“The time has come to dismantle UNRWA and have its parts be integrated into the UN High Commission for Refugees,” he said.

UNRWA has long been the target of heavy criticism for alleged anti-Israel rhetoric promoted at its schools and for turning a blind eye to terrorist activities taken place at its premises, including the storing of rockets and hosting of tunnels belonging to the Hamas terror group.

UNRWA has condemned the use of its premises by Hamas for military purposes.

Palestinian children attend a class at the UNRWA elementary school in the Shati refugee camp in Gaza City, in April 2013. (AP/Hatem Moussa)

Additionally, Israel has long claimed that some of UNRWA’s Palestinian employees support terrorist activities and use hate-speech online.

An official told The Times of Israel on Tuesday that the White House was indeed reconsidering the effectiveness of the UN agency.

“We continue to review the impact and effectiveness of UNRWA’s aid programs. This is prudent, and indeed, it is our duty to the American taxpayer,” the official said.

However, the official also praised UNRWA.

The US has “long supported UNRWA for its important and life-saving humanitarian work, and recognizes its role as a stabilizing force and a counterweight to violent extremism, which is essential for stability in the Middle East region,” the official said.

Times of Israel staff contributed to this report. 

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Gaza rocket barrage appears to target ceremony for captured soldier

(THIS ARTICLE IS COURTESY OF THE TIMES OF ISRAEL)

 

Gaza rocket barrage appears to target ceremony for captured soldier

Video from scene shows family members of fallen sergeant Oron Shaul taking cover during concert marking his 24th birthday


The military censor did not allow the exact location of the strike to be published, as it could assist terrorist groups in fine-tuning their targeting for future attacks.

The launches were also directed toward the area where the ceremony was being held, at Kibbutz Kfar Aza, overlooking the place where Staff Sergeant Oron Shaul was killed in the 2014 Gaza war.

Sgt. Oron Shaul, whose death in Gaza on July 20, 2014 was formally confirmed by the IDF on July 25, 2014 (Photo credit: Courtesy)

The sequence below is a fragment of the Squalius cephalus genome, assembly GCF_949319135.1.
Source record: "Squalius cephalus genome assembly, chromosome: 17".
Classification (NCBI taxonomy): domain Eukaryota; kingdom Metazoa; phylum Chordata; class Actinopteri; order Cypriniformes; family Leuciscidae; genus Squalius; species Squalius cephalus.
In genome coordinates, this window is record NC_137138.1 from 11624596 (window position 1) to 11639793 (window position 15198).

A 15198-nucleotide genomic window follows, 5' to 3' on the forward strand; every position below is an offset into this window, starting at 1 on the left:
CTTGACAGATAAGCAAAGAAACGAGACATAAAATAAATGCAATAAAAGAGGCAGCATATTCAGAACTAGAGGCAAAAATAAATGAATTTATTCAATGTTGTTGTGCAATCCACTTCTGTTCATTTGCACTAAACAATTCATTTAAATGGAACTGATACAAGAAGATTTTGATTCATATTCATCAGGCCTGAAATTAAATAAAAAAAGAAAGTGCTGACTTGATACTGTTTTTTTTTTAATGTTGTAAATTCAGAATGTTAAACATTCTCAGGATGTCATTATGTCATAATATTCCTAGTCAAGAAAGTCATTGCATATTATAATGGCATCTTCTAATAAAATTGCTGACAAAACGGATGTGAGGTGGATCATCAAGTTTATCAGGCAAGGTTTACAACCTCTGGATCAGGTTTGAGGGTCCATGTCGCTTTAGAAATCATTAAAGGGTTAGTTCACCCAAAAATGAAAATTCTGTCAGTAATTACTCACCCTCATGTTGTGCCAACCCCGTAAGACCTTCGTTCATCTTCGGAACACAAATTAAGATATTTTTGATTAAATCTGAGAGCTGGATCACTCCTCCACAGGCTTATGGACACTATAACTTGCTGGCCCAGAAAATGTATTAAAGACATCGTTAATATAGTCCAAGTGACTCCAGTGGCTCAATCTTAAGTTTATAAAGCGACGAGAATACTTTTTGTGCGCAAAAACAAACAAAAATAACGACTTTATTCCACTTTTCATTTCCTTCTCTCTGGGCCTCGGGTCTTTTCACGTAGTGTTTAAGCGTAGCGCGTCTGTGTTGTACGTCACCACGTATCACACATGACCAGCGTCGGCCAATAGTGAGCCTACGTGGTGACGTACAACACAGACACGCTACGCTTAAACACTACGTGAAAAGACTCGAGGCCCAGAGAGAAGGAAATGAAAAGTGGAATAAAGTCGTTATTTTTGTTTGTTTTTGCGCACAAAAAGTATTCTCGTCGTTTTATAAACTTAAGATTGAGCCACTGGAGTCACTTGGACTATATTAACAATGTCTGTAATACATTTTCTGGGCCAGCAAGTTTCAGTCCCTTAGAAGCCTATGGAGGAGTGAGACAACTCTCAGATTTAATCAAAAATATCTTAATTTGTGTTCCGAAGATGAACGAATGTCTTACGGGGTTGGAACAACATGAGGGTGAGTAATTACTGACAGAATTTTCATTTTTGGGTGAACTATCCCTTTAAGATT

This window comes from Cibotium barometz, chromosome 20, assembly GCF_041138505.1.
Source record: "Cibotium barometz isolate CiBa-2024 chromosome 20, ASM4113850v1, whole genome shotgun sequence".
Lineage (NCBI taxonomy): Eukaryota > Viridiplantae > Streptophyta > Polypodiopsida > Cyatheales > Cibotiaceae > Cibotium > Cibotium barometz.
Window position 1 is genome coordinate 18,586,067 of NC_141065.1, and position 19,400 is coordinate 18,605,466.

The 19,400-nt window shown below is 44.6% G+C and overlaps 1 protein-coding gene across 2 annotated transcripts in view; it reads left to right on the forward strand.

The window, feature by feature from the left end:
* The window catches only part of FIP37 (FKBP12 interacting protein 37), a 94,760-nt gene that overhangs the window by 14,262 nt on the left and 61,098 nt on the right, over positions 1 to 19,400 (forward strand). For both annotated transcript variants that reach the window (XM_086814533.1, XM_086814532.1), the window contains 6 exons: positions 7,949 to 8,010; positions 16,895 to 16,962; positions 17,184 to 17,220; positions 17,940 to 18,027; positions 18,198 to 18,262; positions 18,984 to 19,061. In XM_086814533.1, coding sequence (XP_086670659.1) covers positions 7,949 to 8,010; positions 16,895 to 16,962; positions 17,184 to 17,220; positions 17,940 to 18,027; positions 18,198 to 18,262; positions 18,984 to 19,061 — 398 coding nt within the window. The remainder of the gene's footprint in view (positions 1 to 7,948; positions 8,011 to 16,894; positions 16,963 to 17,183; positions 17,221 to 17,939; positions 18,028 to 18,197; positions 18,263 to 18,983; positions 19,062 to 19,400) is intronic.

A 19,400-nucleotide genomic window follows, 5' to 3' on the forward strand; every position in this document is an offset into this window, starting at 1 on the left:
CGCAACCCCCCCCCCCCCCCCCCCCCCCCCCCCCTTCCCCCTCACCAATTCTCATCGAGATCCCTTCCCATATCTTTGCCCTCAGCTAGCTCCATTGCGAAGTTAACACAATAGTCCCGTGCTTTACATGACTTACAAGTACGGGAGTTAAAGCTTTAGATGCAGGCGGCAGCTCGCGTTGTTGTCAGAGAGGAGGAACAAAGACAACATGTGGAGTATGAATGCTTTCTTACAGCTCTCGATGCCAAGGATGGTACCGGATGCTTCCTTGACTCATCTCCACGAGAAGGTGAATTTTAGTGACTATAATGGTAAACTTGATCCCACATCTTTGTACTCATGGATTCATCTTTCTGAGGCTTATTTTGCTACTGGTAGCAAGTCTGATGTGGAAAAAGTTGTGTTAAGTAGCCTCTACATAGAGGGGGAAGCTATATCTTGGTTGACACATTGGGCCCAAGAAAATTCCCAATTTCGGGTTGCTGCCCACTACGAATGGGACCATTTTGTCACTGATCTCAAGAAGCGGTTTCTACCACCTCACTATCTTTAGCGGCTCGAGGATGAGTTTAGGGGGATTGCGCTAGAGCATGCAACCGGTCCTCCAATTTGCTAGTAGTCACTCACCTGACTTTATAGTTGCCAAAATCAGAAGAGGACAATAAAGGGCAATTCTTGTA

The time and location of the event were publicized ahead of time.

Yesh Atid MK Haim Jelin, a former head of a regional council just outside Gaza who was at the ceremony, filmed the event for a Facebook Live video. The ceremony was attended by dozens of people, including a number of politicians.

The barrage came just after a musical performance, setting off loudspeakers in the area, which blared, “Code Red. Code Red,” the term for an incoming rocket attack.

Zehava Shaul, whose son Oron’s remains are being held by the Hamas terrorist group in Gaza, is led away from a ceremony in his honor after rockets are launched at Israel from the coastal enclave on December 29, 2017. (Screen capture)

Far from bomb shelters, Jelin and the other members of the audience took cover on the grass, lying on the ground with their hands over their heads.

In the video, Oron Shaul’s clearly distraught mother Zehava could be seen being escorted away.

The loud blasts of the rockets being intercepted by the Iron Dome missile defense system could be heard in the video, though they could not be seen because of heavy cloud cover.

In the video, one member of the audience could be heard shouting in anger, saying repeatedly that Israel should “conquer Gaza.”

An organizer of the event called for everyone to keep calm and to make their way back to the kibbutz’s bomb shelters.

However, Jelin and others said the ceremony should continue “for Oron’s sake.”

In a statement, Labor Party chief Avi Gabbay, who attended the event, said he was “filled with pride” that the ceremony went forward despite the attack.

Shortly after the rocket barrage, the Israel Defense Forces retaliated by attacking two Hamas positions with tank shelling and strikes from aircraft.

The rocket attack was the first such incident since December 18.